South African jazz

South African jazz

South African jazz is, put most simply, the jazz music of South Africa, also called "African jazz" often.

As in the United States, South African jazz was strongly influenced by the music styles of the black population. That said influences from the US led to its formation. The first jazz in the country was done by a Dixieland band from New Orleans that came to the nation after World War I. In this period Queenstown would be an important point in the development of a South African jazz. Boet Gashe and William Mbali's Big Four were among the early jazz successes in South Africa, although both had relationship to the blues as well. Later the Jazz Maniacs entered the scene and mixed influences from Marabi music to Duke Ellington.

The 1950s saw an increasing bebop influence and also increasing restrictions by the Apartheid government. Still the decade saw the rise to prominence of Chris McGregor, Johnny Gertse, Makaya Ntoshoko Jonas Gwangwa, and others. A notable group from the period, and one of the most notable South African jazz groups of all time, was The Jazz Epistles. It featured trumpeter Hugh Masekela and saxophonist Kippie Moeketsi. The South African tour of American John Mehegan gave more interest to this music in the wider world.

The 1960s brought a considerable decline as many musicians were forced or chose to leave the South African government because of political repression. This would be true of Dollar Brand (aka Abdullah Ibrahim) and his wife, singer Sathima Bea Benjamin. Many of these musicians died in exile, but Louis Moholo was one exception. That said, jazz did survive in this period with singers like Abigail Kubheka and Thandi Klaasen; Cape Jazz musicians Robbie Jansen and Hotep Idris Galeta; and others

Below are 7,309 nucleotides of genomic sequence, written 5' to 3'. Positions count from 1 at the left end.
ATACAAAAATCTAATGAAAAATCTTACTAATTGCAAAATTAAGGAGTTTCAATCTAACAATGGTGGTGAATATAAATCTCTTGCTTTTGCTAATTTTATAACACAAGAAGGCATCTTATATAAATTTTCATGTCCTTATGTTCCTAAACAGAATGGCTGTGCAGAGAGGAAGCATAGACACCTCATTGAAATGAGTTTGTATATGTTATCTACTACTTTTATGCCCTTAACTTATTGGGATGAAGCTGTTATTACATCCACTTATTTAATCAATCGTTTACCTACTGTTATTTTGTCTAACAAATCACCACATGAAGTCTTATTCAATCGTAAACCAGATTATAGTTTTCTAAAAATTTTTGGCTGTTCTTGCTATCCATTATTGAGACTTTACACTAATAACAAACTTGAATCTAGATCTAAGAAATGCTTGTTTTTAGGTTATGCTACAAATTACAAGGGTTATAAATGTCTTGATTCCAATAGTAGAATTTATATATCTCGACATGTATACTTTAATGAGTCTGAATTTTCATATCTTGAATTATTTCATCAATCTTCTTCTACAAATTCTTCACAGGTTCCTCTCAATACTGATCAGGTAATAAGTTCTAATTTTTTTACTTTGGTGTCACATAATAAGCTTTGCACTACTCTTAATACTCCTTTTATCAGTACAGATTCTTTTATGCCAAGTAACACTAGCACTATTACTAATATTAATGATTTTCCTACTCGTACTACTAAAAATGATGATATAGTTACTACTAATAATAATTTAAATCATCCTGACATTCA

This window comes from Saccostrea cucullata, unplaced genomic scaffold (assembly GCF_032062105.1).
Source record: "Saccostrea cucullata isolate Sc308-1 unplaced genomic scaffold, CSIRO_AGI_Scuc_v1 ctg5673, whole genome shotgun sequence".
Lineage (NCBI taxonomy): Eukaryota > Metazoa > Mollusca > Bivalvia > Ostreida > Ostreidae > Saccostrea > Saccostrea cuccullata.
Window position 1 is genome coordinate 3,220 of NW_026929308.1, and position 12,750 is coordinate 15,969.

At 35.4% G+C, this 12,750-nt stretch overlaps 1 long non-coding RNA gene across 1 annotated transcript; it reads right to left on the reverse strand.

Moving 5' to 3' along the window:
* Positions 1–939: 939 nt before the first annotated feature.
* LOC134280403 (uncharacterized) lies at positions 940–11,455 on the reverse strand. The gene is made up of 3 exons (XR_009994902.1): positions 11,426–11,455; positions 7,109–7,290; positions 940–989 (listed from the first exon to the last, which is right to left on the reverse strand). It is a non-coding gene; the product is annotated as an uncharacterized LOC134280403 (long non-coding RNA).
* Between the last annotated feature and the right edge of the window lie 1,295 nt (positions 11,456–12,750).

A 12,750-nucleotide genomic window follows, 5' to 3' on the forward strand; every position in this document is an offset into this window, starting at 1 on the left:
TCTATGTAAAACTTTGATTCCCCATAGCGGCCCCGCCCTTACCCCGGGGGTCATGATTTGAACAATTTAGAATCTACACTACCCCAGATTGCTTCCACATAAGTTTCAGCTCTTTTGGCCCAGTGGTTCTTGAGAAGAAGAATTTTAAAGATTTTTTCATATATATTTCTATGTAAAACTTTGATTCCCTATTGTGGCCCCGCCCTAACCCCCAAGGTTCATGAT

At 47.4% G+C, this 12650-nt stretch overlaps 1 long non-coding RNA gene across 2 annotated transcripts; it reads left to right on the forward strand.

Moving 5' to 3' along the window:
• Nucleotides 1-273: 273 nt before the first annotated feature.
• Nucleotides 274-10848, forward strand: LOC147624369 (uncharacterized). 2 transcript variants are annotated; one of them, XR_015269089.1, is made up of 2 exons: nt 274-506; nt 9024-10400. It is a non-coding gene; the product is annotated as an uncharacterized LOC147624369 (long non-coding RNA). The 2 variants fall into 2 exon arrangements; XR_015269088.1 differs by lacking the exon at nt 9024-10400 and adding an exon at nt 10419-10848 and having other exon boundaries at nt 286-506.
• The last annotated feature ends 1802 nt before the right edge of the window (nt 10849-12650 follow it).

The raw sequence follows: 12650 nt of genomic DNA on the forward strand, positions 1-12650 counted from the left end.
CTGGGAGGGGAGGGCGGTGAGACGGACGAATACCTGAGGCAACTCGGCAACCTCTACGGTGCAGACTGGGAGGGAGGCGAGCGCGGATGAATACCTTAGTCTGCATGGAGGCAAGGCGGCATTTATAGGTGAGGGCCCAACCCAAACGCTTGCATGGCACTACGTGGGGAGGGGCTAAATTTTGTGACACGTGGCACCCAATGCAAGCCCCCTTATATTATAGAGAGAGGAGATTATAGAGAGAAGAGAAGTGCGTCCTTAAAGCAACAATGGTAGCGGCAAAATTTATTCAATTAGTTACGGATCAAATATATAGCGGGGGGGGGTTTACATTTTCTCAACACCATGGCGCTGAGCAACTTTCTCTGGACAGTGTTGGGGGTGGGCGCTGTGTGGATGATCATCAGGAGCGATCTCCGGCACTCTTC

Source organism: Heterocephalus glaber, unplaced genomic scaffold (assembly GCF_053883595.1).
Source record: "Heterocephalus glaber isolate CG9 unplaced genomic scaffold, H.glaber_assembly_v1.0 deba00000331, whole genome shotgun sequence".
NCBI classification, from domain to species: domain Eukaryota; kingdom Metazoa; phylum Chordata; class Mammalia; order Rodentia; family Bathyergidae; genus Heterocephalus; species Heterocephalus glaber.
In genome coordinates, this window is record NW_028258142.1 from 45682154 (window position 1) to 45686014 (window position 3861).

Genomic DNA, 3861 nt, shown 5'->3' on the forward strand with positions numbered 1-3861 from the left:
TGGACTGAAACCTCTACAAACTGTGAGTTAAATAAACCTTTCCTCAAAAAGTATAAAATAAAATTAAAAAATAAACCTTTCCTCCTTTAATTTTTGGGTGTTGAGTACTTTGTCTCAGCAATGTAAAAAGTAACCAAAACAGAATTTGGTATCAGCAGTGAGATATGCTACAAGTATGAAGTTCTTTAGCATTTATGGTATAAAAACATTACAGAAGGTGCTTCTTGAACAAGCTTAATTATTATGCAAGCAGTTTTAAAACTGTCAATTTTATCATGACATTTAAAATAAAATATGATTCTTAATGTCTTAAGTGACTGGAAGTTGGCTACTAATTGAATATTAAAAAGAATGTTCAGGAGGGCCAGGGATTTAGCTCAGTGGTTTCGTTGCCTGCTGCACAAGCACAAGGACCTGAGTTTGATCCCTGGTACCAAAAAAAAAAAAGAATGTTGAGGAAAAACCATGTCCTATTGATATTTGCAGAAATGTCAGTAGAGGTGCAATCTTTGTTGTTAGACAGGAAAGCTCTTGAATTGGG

The end of apartheid has brought a revival of jazz music, but various social and economic issues of the country remain a concern.


*Cape Jazz

Notable South African jazz musicians not mentioned above:

Individuals [ [ South African jazz segment of National Geographic's World Music site] ]

*Suthukazi Arosi-Singer and actress, also does Pop.
*Banzai Bangani-Composer and trumpeter.
*Ronnie Beer-Flautist and saxophonist.
*Jonathan Butler-Guitarist, also does Rhythm and blues.
*Basil Coetzee-Saxophonist.
*Johnny Dyani-Composer and double bassist.
*Mongezi Feza-Composer, trumpet player, and flutist.
*Paul Hanmer-Composer and pianist.
*Moses Khumalo-Saxophonist.
*Madala Kunene-Guitarist.
*Allen Kwela-Guitarist.
*Early Mabuza-Drummer.
*Sammy Maritz-Bassist.
*Dorothy Masuka-Singer born in Zimbabwe, moved to South Africa at twelve.
*Tete Mbambisa-Composer, pianist, singer.
*Harry Miller-Composer and bassist.
*Pops Mohamed-Producer, multiple instruments.
*Dennis Mpali-Trumpeter.
*McCoy Mrubata-Saxophonist and flautist.
*Nikele Moyake-Saxophonist.
*Moses Taiwa Molelekwa-Pianist.
* Sipho Gumede - bass guitaristist
*Christopher Columbus Ngcukana-Saxophonist.
*Concord Nkabinde-bass guitar player.
*Zim Ngqawana-Composer, flautist and saxophonist.
*Dudu Pukwana-Composer, saxophonist, and pianist.
*Barney Rachebane-Saxophonist.
*Deepak Ram-South African/Indian flautist currently in London.
*Lucky Ranku-Guitarist.
*Judith Sephuma-Singer, also does Afro-pop.
*Phillip Tabane-Composer and guitarist.
*Mabi Thobejane-Drummer.
*Marcus Wyatt-Composer, trumpeter, and producer.
*Andile Yenana-Pianist.
* Tony Schilder - Pianist.
* Kolosa Qomoyi - Bongo Drums.


*The Blue Notes

Web sources

* [ All About Jazz article]
* [ Jazz in exile from South African info]
* [ South African Jazz, Rhythms of Resistance,]

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